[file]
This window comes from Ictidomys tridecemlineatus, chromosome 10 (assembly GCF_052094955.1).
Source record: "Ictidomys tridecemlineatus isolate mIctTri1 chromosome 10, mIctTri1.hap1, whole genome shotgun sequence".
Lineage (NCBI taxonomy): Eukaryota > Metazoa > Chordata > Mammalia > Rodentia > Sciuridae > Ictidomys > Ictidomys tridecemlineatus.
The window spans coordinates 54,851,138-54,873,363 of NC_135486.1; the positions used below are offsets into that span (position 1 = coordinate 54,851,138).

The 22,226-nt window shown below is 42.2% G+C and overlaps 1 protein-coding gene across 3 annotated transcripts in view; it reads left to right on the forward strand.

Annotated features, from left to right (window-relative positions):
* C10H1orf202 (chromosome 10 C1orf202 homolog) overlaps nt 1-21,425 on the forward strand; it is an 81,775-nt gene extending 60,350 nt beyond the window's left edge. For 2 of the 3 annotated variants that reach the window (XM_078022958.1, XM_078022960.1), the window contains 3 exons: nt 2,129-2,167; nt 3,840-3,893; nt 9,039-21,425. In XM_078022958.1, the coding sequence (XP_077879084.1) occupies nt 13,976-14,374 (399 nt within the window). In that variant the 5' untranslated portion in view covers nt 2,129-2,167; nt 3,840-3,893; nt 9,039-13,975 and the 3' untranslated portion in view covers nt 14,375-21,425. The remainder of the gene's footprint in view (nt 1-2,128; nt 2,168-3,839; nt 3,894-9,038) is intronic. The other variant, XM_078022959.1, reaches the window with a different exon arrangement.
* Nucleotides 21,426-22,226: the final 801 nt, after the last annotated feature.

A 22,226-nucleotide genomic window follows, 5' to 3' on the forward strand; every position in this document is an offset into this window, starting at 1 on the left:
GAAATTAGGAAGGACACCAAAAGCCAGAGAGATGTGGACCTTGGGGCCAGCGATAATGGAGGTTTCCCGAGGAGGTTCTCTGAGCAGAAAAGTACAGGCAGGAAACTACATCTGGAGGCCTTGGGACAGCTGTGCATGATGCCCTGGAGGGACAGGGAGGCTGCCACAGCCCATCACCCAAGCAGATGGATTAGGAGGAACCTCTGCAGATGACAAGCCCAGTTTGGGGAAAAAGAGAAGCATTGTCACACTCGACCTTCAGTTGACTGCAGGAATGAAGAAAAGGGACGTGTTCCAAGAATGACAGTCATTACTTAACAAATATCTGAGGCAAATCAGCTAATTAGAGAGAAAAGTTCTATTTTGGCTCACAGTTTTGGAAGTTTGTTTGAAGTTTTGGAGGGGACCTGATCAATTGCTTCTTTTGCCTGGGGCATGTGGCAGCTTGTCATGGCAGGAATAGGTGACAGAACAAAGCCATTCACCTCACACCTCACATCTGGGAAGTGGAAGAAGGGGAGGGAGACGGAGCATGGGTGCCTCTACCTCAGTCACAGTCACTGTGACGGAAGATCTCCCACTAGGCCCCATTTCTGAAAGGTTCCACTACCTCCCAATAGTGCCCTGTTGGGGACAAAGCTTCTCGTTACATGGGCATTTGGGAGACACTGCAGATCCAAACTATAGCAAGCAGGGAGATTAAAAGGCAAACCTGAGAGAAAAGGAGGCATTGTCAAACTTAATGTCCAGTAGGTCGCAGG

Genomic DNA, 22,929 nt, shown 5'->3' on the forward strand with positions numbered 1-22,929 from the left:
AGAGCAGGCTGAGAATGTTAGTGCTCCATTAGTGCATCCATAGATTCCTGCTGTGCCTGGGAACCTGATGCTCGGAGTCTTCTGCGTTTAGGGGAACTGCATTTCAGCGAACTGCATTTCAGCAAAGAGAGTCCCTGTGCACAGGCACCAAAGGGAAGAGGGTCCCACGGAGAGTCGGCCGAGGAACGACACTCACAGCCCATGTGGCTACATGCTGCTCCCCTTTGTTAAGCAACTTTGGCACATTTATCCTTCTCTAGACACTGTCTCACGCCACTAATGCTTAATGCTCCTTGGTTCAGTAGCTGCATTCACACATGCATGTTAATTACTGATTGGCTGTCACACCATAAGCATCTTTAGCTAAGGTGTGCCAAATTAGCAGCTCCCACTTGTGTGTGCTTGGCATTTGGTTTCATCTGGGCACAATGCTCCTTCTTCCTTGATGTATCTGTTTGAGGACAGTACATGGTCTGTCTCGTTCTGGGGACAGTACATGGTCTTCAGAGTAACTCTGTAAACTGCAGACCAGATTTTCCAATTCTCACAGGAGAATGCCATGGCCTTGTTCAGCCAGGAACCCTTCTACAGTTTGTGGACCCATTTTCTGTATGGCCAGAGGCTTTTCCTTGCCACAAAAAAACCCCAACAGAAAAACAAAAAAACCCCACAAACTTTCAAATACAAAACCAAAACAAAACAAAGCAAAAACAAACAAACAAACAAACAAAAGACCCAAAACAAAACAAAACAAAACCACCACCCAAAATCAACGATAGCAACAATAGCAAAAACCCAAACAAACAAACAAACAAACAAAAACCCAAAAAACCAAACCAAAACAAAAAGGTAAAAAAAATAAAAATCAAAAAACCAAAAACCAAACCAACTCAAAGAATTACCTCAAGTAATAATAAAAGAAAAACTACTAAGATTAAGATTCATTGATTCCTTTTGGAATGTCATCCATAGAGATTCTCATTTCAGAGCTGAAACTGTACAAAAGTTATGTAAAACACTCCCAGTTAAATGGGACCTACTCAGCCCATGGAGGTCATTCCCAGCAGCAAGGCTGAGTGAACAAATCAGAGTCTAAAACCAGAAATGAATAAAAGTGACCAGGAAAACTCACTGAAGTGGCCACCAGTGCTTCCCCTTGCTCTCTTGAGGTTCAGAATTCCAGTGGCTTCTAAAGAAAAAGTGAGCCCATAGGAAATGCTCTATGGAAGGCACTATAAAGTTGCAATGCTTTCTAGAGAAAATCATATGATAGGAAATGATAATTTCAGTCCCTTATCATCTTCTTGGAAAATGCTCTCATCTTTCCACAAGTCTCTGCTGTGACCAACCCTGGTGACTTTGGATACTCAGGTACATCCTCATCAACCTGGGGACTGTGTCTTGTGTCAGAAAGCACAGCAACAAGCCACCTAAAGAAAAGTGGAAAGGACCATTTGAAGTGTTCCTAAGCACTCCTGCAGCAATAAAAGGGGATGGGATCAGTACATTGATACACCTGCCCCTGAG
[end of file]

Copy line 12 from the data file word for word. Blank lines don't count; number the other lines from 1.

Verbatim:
AGAGCAGGCTGAGAATGTTAGTGCTCCATTAGTGCATCCATAGATTCCTGCTGTGCCTGGGAACCTGATGCTCGGAGTCTTCTGCGTTTAGGGGAACTGCATTTCAGCGAACTGCATTTCAGCAAAGAGAGTCCCTGTGCACAGGCACCAAAGGGAAGAGGGTCCCACGGAGAGTCGGCCGAGGAACGACACTCACAGCCCATGTGGCTACATGCTGCTCCCCTTTGTTAAGCAACTTTGGCACATTTATCCTTCTCTAGACACTGTCTCACGCCACTAATGCTTAATGCTCCTTGGTTCAGTAGCTGCATTCACACATGCATGTTAATTACTGATTGGCTGTCACACCATAAGCATCTTTAGCTAAGGTGTGCCAAATTAGCAGCTCCCACTTGTGTGTGCTTGGCATTTGGTTTCATCTGGGCACAATGCTCCTTCTTCCTTGATGTATCTGTTTGAGGACAGTACATGGTCTGTCTCGTTCTGGGGACAGTACATGGTCTTCAGAGTAACTCTGTAAACTGCAGACCAGATTTTCCAATTCTCACAGGAGAATGCCATGGCCTTGTTCAGCCAGGAACCCTTCTACAGTTTGTGGACCCATTTTCTGTATGGCCAGAGGCTTTTCCTTGCCACAAAAAAACCCCAACAGAAAAACAAAAAAACCCCACAAACTTTCAAATACAAAACCAAAACAAAACAAAGCAAAAACAAACAAACAAACAAACAAAAGACCCAAAACAAAACAAAACAAAACCACCACCCAAAATCAACGATAGCAACAATAGCAAAAACCCAAACAAACAAACAAACAAACAAAAACCCAAAAAACCAAACCAAAACAAAAAGGTAAAAAAAATAAAAATCAAAAAACCAAAAACCAAACCAACTCAAAGAATTACCTCAAGTAATAATAAAAGAAAAACTACTAAGATTAAGATTCATTGATTCCTTTTGGAATGTCATCCATAGAGATTCTCATTTCAGAGCTGAAACTGTACAAAAGTTATGTAAAACACTCCCAGTTAAATGGGACCTACTCAGCCCATGGAGGTCATTCCCAGCAGCAAGGCTGAGTGAACAAATCAGAGTCTAAAACCAGAAATGAATAAAAGTGACCAGGAAAACTCACTGAAGTGGCCACCAGTGCTTCCCCTTGCTCTCTTGAGGTTCAGAATTCCAGTGGCTTCTAAAGAAAAAGTGAGCCCATAGGAAATGCTCTATGGAAGGCACTATAAAGTTGCAATGCTTTCTAGAGAAAATCATATGATAGGAAATGATAATTTCAGTCCCTTATCATCTTCTTGGAAAATGCTCTCATCTTTCCACAAGTCTCTGCTGTGACCAACCCTGGTGACTTTGGATACTCAGGTACATCCTCATCAACCTGGGGACTGTGTCTTGTGTCAGAAAGCACAGCAACAAGCCACCTAAAGAAAAGTGGAAAGGACCATTTGAAGTGTTCCTAAGCACTCCTGCAGCAATAAAAGGGGATGGGATCAGTACATTGATACACCTGCCCCTGAG